In order to achieve common goals, getting on the same financial page with your romantic partner is critical—but it's also challenging.
As our own Money survey recently revealed, a majority of married couples (70%) argue about money. Financial spats are, in fact, more frequent than disagreements over chores, sex and what’s for dinner.
The Internet can offer some strategic intervention. From budgeting to paying off debt, saving to credit awareness, these five online financial tools can help everyone—and, in particular, couples—get a better handle on their money.
The best part: They’re free.
1. For help reaching a goal: SmartyPig
SmartyPig is an FDIC-insured online savings account that—besides paying a top-of-the-heap 1% interest rate—is designed to help consumers systematically save up for specific purchases using categorized accounts like “college savings,” “summer vacation” or “new car.” Couples can link their existing bank accounts to one shared SmartyPig account and open up as many goal-oriented funds as they desire. You see exactly where you stand in terms of reaching your goals, which can motivate you to keep saving.
Additionally, SmartyPig has a social sharing tool that lets customers invite friends and family to contribute to their savings missions. Don’t want people to bring gifts to your child’s next birthday? In lieu of toys, you can suggest a ‘contribution’ to his SmartyPig music-lessons fund and provide the link to where they can transfer money.
2. For help boosting your credit scores: Credit.com
If you and your partner need to improve one—or both—of your credit scores and seek clarity on how, Credit.com can help. The Web site offers a free credit report card that assigns letter grades to each of the main factors that make up your score: payment history, debt usage, credit age, account mix and credit inquiries.
A side-by-side comparison of each person’s credit report card can—even if the scores are roughly the same—actually reveal that one spouse scored, say, a D for account inquiries, while the other has a C- under debt usage. From there you can tell what, specifically, each person needs to improve upon. “It may lead to some friendly competition,” says Gerri Detweiler, Director of Consumer Education at Credit.com.
3. For help tracking your expenses: Level Money
Called the “Mint for Millennials,” Level Money is a cash-flow-management mobile app that automatically updates your credit, debt and banking transactions and gives a simple, real-time overview of your finances. It includes a “money meter” that shows how much you have left to spend for the remainder of the day, week and month.
A spokesperson tells me that couples with completely combined finances can share a Level Money account and see all bank and credit card accounts in one place. They can get insight into when either partner spends money and how that affects cash flow. The company says it’s continuing to build out tools for couples.
4. For help eliminating debt: ReadyForZero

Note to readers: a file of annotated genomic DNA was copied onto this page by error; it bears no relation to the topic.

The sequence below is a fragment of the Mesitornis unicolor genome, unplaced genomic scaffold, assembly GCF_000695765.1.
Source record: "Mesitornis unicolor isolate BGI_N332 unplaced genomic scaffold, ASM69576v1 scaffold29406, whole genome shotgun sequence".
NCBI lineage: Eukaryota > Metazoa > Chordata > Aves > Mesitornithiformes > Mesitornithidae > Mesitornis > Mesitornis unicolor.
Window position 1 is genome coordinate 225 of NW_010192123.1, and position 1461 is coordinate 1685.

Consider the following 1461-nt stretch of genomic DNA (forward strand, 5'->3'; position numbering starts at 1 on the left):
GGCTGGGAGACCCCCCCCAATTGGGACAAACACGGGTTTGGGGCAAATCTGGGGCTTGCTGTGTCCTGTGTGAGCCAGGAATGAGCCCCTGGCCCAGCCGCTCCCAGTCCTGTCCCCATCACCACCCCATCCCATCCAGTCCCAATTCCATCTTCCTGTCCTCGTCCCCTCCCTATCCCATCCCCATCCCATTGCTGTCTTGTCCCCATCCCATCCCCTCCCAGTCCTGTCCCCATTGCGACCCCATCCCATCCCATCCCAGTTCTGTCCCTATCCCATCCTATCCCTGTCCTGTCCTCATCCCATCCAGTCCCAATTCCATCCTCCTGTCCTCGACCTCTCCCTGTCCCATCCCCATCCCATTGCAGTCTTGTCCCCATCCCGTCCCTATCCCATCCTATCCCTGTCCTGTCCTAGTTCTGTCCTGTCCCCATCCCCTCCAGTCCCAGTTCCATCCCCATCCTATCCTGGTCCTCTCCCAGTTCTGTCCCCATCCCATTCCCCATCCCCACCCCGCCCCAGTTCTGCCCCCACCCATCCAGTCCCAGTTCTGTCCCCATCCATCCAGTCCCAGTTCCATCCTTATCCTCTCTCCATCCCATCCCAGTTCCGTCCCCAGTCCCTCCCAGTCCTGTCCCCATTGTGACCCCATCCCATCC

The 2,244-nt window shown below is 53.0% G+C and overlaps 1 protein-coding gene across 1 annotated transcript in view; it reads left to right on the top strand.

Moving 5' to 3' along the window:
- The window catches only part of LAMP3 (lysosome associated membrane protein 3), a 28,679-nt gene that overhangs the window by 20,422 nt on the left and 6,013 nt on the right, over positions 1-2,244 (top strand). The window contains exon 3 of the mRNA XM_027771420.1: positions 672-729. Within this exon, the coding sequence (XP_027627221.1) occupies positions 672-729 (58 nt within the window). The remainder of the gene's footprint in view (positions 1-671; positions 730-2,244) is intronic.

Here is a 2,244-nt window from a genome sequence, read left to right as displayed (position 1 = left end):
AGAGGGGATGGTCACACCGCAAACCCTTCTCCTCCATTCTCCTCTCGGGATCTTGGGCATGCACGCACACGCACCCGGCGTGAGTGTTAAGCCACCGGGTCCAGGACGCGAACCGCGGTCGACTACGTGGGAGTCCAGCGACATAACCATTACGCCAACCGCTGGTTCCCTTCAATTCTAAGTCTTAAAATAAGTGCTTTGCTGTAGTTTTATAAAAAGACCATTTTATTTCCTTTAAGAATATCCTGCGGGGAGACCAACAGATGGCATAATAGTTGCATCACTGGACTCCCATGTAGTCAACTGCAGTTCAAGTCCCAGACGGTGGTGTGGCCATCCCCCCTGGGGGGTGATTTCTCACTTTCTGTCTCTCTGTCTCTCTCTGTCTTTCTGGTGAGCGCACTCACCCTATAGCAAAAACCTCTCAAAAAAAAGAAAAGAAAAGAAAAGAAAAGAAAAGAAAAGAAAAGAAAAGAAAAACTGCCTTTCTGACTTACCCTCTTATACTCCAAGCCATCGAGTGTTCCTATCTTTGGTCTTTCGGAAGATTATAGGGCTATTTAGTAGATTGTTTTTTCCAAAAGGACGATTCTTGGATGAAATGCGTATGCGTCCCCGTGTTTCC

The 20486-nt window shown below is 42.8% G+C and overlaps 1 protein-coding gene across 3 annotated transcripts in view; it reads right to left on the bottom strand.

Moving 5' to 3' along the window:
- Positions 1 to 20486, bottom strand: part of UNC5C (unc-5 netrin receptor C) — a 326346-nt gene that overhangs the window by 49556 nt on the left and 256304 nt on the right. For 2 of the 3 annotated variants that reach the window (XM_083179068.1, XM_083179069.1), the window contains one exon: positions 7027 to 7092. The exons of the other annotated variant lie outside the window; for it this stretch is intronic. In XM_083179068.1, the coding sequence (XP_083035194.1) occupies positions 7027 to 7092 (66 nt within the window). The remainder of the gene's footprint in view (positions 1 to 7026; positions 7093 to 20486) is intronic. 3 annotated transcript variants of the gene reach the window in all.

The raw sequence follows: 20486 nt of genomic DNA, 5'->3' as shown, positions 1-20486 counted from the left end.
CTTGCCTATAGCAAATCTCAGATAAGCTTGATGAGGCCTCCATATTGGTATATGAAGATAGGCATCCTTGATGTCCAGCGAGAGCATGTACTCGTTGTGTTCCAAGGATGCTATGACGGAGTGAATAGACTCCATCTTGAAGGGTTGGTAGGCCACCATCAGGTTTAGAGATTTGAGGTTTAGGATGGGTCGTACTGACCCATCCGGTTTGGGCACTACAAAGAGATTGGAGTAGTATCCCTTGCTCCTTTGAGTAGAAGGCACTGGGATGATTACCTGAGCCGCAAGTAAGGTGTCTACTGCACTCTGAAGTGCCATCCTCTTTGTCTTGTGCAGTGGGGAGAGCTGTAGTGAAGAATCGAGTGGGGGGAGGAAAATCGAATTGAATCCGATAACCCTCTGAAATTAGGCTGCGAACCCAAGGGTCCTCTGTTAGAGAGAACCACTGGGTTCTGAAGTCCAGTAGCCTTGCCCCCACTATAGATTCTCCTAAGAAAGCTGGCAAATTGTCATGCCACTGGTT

If you and your partner need some nudging to get out of credit card debt once and for all, ReadyForZero may be of service. Launched three years ago, it’s an online financial tool that aims to help people pay off debt faster and protect their credit. The free membership gets you a personalized debt-reduction plan with suggested payments. The site tracks your progress so you can see how well—or how poorly—you’re doing and regularly posts “success stories” on its site to motivate users. You also get access to the ReadyForZero mobile app which sends you push notifications suggesting an extra payment towards your balance if you just placed a larger than normal deposit in savings or checking.
For couples, the tool can help one or both partners to stop living in denial and to come to terms with their financial obligations. Says CEO Rod Ebrahimi, “it demystifies the debt.”
5. For help syncing up generally: Cozi
When I asked attendees at the annual Financial Bloggers Conference last month about what sites, apps and online tools they like to use to keep their finances in check in their relationships, a few pointed to the website and app Cozi. It’s not a financial tool per se, but Cozi helps households stay organized, informed and in sync with master calendars and household to-do’s like food and meal planning, shopping and appointments.
Want to schedule a meeting to talk about holiday gifting and how much to spend? Put in in Cozi. Want to plan meals for the week so you'll know exactly what to buy at the market and not be tempted to order in? Tap Cozi to make a list.
Ashley Barnett who runs the blog MoneyTalksCoaching.com says she and her husband have been using Cozi for years. “My favorite part is that the calendar syncs across all devices, so when I enter an event into the calendar, my husband will also have it on his,” she says. Cozi’s actually gone so far as helping the couple minimize childcare costs. “Before Cozi, if I accidentally booked a meeting on a night my husband was working late, I had to either pay a sitter or reschedule the client, which is unprofessional and hurts my business,” says Barnett. “Now when I pull up my calendar I see his work schedule as well. No more surprise sitters needed!”
[Editor's Note: Cozi was recently acquired by Time Inc., the company that owns Money and TIME.]
Farnoosh Torabi is a contributing editor at Money Magazine and the author of the new book When She Makes More: 10 Rules for Breadwinning Women. She blogs at www.farnoosh.tv